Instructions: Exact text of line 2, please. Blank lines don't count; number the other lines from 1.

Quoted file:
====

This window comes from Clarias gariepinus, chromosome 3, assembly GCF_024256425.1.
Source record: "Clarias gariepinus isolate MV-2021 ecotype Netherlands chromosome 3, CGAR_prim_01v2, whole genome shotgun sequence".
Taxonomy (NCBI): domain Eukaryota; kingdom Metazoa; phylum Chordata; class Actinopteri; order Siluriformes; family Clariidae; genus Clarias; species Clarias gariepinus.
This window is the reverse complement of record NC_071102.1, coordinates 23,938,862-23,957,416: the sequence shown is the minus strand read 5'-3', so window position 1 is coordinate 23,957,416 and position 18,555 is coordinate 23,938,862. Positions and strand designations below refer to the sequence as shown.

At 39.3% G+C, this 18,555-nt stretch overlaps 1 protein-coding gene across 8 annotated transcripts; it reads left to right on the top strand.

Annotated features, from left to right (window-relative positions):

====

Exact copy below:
Source record: "Clarias gariepinus isolate MV-2021 ecotype Netherlands chromosome 3, CGAR_prim_01v2, whole genome shotgun sequence".